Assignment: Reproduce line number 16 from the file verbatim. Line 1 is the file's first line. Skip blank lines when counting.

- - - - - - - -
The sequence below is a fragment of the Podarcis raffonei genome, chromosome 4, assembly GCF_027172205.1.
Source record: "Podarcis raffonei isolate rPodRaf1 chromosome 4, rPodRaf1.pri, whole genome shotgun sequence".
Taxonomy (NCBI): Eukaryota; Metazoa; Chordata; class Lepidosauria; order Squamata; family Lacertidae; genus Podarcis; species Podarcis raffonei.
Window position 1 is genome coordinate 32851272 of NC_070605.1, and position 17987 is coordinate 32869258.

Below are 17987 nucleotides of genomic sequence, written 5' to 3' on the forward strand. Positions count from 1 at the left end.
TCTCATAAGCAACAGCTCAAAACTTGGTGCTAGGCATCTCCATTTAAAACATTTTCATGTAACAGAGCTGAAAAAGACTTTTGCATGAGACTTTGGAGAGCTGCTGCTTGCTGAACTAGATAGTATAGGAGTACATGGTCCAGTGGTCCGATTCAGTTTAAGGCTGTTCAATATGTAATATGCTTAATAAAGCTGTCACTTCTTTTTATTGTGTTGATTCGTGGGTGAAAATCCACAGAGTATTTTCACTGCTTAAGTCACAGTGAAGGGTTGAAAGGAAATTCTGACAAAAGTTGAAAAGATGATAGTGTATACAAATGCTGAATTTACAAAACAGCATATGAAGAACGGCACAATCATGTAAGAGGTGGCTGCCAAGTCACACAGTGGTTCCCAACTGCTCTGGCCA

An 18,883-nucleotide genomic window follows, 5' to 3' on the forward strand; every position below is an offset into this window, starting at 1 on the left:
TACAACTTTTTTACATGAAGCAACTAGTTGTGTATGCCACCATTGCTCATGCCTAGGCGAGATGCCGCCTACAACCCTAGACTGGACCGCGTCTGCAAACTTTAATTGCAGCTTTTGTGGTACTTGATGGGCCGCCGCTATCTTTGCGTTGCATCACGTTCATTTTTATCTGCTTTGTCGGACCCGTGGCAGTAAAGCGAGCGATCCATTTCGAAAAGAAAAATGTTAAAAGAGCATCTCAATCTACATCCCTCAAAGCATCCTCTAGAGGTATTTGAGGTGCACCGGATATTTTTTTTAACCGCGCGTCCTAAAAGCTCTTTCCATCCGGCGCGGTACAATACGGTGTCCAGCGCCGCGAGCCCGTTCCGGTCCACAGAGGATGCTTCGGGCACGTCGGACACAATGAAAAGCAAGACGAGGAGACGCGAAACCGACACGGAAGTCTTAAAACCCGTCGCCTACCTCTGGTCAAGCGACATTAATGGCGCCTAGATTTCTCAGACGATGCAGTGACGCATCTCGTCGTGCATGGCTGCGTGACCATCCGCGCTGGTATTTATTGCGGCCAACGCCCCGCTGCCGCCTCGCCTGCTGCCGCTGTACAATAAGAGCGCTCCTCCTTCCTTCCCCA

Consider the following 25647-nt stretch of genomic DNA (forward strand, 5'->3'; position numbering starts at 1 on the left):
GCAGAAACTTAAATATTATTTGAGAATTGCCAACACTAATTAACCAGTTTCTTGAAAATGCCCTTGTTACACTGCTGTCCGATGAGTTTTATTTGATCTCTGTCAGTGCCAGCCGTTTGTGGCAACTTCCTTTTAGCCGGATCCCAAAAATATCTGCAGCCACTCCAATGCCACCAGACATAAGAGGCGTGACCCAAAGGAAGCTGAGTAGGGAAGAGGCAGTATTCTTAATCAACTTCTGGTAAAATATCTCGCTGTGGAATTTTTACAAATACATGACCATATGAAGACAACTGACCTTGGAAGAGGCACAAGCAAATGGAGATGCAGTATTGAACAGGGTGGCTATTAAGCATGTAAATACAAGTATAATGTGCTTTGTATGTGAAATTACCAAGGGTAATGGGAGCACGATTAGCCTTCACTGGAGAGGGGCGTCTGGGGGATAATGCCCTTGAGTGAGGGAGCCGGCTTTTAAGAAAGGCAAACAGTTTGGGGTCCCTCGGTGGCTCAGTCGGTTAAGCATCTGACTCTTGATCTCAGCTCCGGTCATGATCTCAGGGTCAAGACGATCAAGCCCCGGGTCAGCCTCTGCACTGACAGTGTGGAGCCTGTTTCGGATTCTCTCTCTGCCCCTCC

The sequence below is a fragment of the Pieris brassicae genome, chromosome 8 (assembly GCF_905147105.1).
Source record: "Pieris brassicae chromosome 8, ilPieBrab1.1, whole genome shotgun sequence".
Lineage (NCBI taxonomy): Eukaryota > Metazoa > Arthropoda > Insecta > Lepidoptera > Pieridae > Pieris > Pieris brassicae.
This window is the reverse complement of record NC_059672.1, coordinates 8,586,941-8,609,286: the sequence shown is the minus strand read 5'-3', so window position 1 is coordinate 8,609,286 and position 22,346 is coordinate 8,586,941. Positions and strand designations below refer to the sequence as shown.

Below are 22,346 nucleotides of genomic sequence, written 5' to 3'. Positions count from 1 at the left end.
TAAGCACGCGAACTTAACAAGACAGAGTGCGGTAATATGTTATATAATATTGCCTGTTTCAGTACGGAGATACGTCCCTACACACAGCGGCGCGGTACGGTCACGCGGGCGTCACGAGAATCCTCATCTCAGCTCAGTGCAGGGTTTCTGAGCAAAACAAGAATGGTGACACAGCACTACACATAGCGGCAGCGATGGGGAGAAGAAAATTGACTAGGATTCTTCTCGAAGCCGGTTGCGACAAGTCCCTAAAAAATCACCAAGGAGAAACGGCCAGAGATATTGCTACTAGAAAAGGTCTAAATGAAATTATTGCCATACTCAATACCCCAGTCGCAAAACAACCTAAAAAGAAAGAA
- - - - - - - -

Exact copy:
TAAGCACGCGAACTTAACAAGACAGAGTGCGGTAATATGTTATATAATATTGCCTGTTTCAGTACGGAGATACGTCCCTACACACAGCGGCGCGGTACGGTCACGCGGGCGTCACGAGAATCCTCATCTCAGCTCAGTGCAGGGTTTCTGAGCAAAACAAGAATGGTGACACAGCACTACACATAGCGGCAGCGATGGGGAGAAGAAAATTGACTAGGATTCTTCTCGAAGCCGGTTGCGACAAGTCCCTAAAAAATCACCAAGGAGAAACGGCCAGAGATATTGCTACTAGAAAAGGTCTAAATGAAATTATTGCCATACTCAATACCCCAGTCGCAAAACAACCTAAAAAGAAAGAA